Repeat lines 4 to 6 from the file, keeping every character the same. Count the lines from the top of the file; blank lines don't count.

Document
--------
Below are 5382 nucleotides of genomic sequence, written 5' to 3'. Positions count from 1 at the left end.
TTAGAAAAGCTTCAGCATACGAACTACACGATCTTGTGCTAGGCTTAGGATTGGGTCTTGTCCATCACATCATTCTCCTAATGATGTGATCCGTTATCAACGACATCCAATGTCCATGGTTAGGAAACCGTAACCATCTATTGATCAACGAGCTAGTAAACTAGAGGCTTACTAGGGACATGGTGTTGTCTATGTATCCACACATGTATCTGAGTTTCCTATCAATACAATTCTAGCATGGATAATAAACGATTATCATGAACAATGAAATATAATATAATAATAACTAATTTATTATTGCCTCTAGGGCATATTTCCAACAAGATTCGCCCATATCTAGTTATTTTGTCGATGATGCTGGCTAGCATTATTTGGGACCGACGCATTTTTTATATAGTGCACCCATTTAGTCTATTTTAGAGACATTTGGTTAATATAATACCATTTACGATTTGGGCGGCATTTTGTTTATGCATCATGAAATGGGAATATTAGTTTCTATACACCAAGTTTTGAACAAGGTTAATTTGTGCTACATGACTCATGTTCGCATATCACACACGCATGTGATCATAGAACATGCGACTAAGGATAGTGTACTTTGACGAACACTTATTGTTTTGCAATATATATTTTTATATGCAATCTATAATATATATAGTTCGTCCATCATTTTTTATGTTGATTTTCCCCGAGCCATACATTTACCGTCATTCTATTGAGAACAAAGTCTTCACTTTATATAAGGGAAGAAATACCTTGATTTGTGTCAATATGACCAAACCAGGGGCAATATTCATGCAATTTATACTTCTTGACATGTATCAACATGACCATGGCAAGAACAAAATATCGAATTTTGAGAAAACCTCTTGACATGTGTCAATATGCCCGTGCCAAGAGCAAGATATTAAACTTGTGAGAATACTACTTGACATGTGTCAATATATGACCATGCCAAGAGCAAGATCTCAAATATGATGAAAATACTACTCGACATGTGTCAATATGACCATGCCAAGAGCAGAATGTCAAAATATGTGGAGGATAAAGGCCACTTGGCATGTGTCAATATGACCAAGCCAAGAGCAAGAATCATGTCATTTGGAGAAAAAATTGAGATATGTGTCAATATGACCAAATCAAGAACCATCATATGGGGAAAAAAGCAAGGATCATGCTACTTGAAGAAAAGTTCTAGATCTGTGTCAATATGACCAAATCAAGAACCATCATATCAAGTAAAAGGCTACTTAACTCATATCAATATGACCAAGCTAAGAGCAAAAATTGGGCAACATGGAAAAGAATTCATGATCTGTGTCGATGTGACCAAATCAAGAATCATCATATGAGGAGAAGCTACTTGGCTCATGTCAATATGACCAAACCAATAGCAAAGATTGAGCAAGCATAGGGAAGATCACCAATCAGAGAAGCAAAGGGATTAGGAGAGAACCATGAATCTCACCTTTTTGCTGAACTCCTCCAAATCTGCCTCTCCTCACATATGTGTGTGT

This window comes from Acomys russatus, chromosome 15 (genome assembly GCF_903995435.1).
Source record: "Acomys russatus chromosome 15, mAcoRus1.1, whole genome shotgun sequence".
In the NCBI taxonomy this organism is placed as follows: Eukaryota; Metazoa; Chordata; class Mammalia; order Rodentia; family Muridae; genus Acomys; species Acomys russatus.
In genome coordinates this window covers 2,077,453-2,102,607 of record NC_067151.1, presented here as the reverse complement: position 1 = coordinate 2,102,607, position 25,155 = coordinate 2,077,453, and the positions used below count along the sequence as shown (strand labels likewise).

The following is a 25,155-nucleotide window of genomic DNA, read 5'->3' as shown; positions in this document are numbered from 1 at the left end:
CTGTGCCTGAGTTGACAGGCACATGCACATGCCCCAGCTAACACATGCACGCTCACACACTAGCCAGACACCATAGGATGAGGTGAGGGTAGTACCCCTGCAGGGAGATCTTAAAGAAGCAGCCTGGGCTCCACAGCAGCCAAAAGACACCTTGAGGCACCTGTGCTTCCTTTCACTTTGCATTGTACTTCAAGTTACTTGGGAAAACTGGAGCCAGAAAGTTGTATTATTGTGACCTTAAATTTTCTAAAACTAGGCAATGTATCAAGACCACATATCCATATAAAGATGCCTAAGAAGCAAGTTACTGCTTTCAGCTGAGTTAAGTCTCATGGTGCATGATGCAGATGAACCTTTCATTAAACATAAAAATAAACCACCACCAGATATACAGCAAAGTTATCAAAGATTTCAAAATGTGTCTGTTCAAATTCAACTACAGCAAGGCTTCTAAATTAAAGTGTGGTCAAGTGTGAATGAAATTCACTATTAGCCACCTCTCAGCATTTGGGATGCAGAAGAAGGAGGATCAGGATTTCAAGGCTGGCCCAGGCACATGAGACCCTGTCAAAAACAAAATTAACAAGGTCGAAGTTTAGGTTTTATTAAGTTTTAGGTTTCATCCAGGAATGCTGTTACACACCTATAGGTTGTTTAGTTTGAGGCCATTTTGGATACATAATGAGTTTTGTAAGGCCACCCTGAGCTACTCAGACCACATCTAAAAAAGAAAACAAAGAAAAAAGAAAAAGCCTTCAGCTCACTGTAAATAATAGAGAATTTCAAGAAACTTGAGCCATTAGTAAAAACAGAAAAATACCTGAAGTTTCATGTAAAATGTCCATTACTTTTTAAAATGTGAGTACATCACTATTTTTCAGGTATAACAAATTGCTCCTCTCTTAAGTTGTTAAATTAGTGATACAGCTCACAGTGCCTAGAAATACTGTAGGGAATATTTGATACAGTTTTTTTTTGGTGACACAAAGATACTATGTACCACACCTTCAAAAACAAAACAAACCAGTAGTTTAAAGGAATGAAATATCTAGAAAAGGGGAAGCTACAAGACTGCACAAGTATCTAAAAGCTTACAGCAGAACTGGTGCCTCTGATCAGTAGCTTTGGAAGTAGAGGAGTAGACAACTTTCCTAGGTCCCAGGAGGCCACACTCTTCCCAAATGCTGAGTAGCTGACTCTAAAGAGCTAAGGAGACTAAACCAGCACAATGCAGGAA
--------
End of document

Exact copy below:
Source record: "Acomys russatus chromosome 15, mAcoRus1.1, whole genome shotgun sequence".
In the NCBI taxonomy this organism is placed as follows: Eukaryota; Metazoa; Chordata; class Mammalia; order Rodentia; family Muridae; genus Acomys; species Acomys russatus.
In genome coordinates this window covers 2,077,453-2,102,607 of record NC_067151.1, presented here as the reverse complement: position 1 = coordinate 2,102,607, position 25,155 = coordinate 2,077,453, and the positions used below count along the sequence as shown (strand labels likewise).